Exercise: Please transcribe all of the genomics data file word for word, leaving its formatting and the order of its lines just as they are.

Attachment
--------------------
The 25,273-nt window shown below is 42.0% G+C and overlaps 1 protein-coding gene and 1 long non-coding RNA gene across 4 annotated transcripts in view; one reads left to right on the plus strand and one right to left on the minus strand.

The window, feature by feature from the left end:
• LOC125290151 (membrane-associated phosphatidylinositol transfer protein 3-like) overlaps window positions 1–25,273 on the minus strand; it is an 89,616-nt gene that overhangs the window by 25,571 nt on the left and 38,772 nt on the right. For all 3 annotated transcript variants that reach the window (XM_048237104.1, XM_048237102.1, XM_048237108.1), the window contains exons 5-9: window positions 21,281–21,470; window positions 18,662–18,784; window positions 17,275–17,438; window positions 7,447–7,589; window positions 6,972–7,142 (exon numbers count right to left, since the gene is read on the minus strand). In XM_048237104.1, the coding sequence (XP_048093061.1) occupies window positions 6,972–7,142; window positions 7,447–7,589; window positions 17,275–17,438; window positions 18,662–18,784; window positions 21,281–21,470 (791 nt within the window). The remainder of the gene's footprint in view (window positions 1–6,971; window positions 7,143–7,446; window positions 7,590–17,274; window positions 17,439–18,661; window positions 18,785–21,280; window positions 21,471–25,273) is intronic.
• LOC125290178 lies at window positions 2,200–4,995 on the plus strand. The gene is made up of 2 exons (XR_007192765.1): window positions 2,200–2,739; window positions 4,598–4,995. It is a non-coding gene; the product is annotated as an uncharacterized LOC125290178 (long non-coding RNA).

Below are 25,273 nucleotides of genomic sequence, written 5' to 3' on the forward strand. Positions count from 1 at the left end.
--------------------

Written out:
The 25,273-nt window shown below is 42.0% G+C and overlaps 1 protein-coding gene and 1 long non-coding RNA gene across 4 annotated transcripts in view; one reads left to right on the plus strand and one right to left on the minus strand.

The window, feature by feature from the left end:
• LOC125290151 (membrane-associated phosphatidylinositol transfer protein 3-like) overlaps window positions 1–25,273 on the minus strand; it is an 89,616-nt gene that overhangs the window by 25,571 nt on the left and 38,772 nt on the right. For all 3 annotated transcript variants that reach the window (XM_048237104.1, XM_048237102.1, XM_048237108.1), the window contains exons 5-9: window positions 21,281–21,470; window positions 18,662–18,784; window positions 17,275–17,438; window positions 7,447–7,589; window positions 6,972–7,142 (exon numbers count right to left, since the gene is read on the minus strand). In XM_048237104.1, the coding sequence (XP_048093061.1) occupies window positions 6,972–7,142; window positions 7,447–7,589; window positions 17,275–17,438; window positions 18,662–18,784; window positions 21,281–21,470 (791 nt within the window). The remainder of the gene's footprint in view (window positions 1–6,971; window positions 7,143–7,446; window positions 7,590–17,274; window positions 17,439–18,661; window positions 18,785–21,280; window positions 21,471–25,273) is intronic.
• LOC125290178 lies at window positions 2,200–4,995 on the plus strand. The gene is made up of 2 exons (XR_007192765.1): window positions 2,200–2,739; window positions 4,598–4,995. It is a non-coding gene; the product is annotated as an uncharacterized LOC125290178 (long non-coding RNA).

Below are 25,273 nucleotides of genomic sequence, written 5' to 3' on the forward strand. Positions count from 1 at the left end.